How can I monitor changes to the reference count of a C++/WinRT object?

Raymond Chen

Say you’re debugging your C++/WinRT object and you want to keep an eye on its reference count, perhaps because you’re tracking down a memory leak. How can you do that?

For concreteness, let’s say we’ve got these objects.

// A local object without a projection
struct Faucet : winrt::implements<Faucet, IFaucet>
{
    bool is_dripping = false;

    Faucet()
    {
        ... construct the faucet ...
    }

    ... other methods ...
};

// A projected class
namespace winrt::Fixtures::implementation
{
    struct Lamp : LampT<Lamp>
    {
        bool is_on = false;

        Lamp()
        {
            ... construct the lamp ...
        }

        ... other methods ...
    };
}

If you are the caller of make_self, you can inspect that result to find the reference count.

auto faucet = winrt::make_self<Faucet>();
auto lamp = winrt::make_self<implementation::Lamp>();

For our purposes, make_self is convenient because it gives you a pointer to the implementation class, which makes it easy to extract the reference count. You can see it in the debugger:

Name Value
◢ faucet 0x00d4bab8 {…}
 ◢ [winrt::impl::heap_implements<Faucet>] {…}
  ◢ Faucet {…}
    ◢ winrt::implements<Faucet, IFaucet> {…}
    ▶ winrt::impl::producers_base<Faucet, std::tuple<IFaucet> > {…}
    ◢ winrt::impl::root_implements<Faucet, std::tuple<IFaucet> > {m_references=0x00000001 }
       winrt::impl::root_implements_composing_outer<0> {…}
       winrt::impl::root_implements_composable_inner<Faucet, 0> {…}
       winrt::impl::module_lock_updater<1> {…}
       __vfptr 0x004b4464 {…}
       m_references 0x00000001 ←
 ▶ IUnknown {…}
 ▶ [Raw View] {m_ptr=0x00d4bab8 {…} }

You get a similar view for lamp.

From here, you can right-click the m_references and say Break When Value Changes.

If you are more of a roll-up-your-sleeves kind of person, you can extract the address of that reference count variable from the Immediate window:

&faucet.m_ptr->m_references
0x00d4babc 0x00000001

And then you can create a data breakpoint that triggers when the reference count changes.

If you’re not so lucky and the object was created via projection or make, then what comes out is an interface pointer, not a pointer to the concrete object. So how do you get a pointer to the concrete object?

My trick is to set a breakpoint on the constructor. In the constructor, you have the this pointer, and you can follow the same cookbook above to get to the m_references.

If you’re really unlucky, the constructor was optimized out. You can ask the compiler not to optimize out the constructor by marking it as noinline.

    // or __attribute__((noinline)) if that's what your compiler prefers
    __declspec(noinline) Faucet()
    {
        ... construct the faucet ...
    }

The last wrinkle is that you may see a write to m_references that comes from make_weak_ref instead of the usual AddRef and Release. C++/WinRT uses the same trick that WRL uses to squeeze a weak reference and a reference count into a single integer: If no weak reference has been created, then the m_references is the actual reference count. But once a weak reference is created, then m_references becomes a pointer to the weak reference, and the reference count moves into the weak reference.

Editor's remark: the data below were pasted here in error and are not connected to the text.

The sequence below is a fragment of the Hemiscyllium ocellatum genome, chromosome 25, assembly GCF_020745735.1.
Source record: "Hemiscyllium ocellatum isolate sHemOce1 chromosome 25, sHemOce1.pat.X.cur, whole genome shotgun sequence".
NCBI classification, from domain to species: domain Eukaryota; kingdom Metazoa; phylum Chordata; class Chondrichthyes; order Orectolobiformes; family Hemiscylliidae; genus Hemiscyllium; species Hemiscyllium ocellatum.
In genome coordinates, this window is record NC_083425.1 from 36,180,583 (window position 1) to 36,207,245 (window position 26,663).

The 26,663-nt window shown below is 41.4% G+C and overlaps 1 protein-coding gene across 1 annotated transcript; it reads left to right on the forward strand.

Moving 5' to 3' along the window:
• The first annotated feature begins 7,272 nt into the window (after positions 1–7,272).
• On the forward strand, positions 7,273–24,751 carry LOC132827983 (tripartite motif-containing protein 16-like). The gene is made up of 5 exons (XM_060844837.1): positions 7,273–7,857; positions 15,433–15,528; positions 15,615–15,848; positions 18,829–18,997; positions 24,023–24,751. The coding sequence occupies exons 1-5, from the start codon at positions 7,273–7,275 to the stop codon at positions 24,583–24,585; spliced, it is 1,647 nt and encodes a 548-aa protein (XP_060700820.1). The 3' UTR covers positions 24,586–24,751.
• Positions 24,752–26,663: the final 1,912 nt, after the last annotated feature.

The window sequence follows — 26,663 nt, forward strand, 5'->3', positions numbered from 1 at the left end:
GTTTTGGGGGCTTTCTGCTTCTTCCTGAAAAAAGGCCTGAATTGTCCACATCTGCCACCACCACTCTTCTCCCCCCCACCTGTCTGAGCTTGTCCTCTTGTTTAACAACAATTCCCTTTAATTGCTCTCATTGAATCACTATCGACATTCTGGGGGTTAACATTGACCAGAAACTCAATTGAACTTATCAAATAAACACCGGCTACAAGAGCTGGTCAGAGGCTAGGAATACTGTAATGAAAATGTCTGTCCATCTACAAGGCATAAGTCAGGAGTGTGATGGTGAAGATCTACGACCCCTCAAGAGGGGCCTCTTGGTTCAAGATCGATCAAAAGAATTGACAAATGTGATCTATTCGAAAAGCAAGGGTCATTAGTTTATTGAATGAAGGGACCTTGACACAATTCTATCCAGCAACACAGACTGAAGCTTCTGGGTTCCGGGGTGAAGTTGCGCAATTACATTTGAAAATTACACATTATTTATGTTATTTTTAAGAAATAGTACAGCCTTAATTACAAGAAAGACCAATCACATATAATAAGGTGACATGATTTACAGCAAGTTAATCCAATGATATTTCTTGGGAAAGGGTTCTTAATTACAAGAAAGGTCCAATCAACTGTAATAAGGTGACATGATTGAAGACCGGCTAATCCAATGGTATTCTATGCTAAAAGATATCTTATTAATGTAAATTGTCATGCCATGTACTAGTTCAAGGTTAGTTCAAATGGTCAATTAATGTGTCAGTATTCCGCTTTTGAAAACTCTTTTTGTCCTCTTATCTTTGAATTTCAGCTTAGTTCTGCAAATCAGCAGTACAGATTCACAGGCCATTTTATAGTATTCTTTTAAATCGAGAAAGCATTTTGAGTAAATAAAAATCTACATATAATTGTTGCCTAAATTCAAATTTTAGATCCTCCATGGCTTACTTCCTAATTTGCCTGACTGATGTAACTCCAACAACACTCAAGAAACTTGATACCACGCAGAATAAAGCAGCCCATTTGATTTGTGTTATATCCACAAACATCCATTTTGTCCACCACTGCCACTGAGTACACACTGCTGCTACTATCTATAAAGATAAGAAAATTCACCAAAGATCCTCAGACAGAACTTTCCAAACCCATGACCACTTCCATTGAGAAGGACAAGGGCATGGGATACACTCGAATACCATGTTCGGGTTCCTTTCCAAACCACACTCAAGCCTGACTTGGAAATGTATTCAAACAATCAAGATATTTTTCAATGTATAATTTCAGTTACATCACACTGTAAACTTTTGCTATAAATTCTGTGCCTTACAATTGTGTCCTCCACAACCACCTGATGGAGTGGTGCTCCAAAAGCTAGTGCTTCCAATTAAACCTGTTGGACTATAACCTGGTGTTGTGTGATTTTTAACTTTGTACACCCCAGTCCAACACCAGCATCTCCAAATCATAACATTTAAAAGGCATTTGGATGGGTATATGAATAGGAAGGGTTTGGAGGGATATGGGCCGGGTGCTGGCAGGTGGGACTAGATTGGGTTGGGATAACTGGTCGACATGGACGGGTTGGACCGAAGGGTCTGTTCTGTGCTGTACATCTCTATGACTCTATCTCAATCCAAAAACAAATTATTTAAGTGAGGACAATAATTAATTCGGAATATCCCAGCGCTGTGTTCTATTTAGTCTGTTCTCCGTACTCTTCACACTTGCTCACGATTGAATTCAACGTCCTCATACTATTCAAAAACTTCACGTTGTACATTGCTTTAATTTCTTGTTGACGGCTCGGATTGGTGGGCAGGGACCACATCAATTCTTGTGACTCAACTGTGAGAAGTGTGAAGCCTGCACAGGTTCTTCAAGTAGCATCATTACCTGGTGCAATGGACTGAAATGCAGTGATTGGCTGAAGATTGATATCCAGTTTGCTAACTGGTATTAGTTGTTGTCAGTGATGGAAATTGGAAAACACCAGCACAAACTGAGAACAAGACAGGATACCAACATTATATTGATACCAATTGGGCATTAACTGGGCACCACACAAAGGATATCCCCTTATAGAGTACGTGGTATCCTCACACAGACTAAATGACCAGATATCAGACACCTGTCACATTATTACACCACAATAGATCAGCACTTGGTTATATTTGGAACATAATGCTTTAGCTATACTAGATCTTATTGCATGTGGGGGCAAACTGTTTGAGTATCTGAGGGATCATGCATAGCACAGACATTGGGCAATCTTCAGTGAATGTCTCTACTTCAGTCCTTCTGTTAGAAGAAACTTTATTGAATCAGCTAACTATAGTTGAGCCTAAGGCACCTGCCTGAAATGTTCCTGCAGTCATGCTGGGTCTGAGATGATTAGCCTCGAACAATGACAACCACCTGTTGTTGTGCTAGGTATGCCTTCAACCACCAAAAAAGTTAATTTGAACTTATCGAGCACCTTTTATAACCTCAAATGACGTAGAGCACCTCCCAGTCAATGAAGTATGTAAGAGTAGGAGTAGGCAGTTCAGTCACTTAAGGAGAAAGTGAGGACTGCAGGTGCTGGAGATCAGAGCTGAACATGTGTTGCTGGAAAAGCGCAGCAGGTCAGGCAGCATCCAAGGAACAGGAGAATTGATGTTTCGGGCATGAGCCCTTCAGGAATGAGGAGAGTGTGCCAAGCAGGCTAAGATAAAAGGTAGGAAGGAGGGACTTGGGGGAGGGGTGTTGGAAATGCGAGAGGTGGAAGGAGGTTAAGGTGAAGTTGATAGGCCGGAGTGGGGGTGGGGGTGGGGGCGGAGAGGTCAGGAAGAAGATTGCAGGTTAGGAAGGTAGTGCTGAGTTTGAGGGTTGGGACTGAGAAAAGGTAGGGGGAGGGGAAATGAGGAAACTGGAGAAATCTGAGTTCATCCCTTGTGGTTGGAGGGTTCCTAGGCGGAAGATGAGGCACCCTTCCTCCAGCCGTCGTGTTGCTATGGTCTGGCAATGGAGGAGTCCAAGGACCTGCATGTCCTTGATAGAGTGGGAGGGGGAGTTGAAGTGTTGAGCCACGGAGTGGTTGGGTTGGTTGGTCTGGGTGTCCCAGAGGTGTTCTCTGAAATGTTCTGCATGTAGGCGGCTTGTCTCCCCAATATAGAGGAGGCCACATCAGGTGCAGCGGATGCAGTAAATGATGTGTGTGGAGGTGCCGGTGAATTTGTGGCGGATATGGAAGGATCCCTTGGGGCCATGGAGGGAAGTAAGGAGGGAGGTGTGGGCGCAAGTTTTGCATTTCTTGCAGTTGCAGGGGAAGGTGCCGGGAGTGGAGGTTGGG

When that happens, you want to double-click the call stack entry for make_weak_ref, expand the weak_ref variable, find the m_strong and do another Break When Value Changes. (The corresponding immediate expression is &weak_ref.m_ptr->m_strong.)

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  • T T 0

    August 27, 2007 you wrote an article titles “Yes indeed, all Microsoft files are (or should be) digitally signed”. Your site implied I would be able to leave a comment if I signed in, so I did. And THEN your site informed me comments are not allowed on that post. So I am posting here.

    Anyways…

    using System.Diagnostics;
    using System.Security.Cryptography.X509Certificates;
    var signedCount = 0;
    var totalCount = 0;
    foreach (var file in Directory.GetFiles(@"c:\windows\system32", "*", SearchOption.TopDirectoryOnly))
    {
        var fname = Path.GetFileName(file);
        var versionInfo = FileVersionInfo.GetVersionInfo(file);
        var ext = Path.GetExtension(file);
        
        if (!string.IsNullOrEmpty(versionInfo.CompanyName) && versionInfo.CompanyName.Contains("Microsoft"))
        {
            totalCount++;
            var flag = "-";
            try
            {
                using (var cert = new X509Certificate2(X509Certificate2.CreateFromSignedFile(file)))
                {
                    signedCount++;
                    flag = "+";
                }
            }
            catch { }
            Console.WriteLine($"{flag} {fname}");
        }
    }
    Console.WriteLine($"Signed: {signedCount} of {totalCount}");
    Console.ReadLine();
    
    

    On my PC prints:
    Signed: 812 of 4048

    Less than 25% of Microsoft’s files are signed in that system folder alone on my pc. I just reinstalled and updated Windows 10 so my system is fairly typical. Some of those unsigned files routinely access the internet as well. BiniSoft Windows Firewall Control can notify you when this happens and allow you to block them. Frankly Microsoft SHOULD be signing ALL files that access the internet for security reasons. “WaaSMedicAgent.exe” is a MS file that is not signed and accesses the internet regularly. I have even seen some MS files try to access the web using http instead of https which I also block for obvious security reasons.

    • Raymond ChenMicrosoft employee Author 0

      Most OS files are catalog-signed, rather than containing an embedded certificate.

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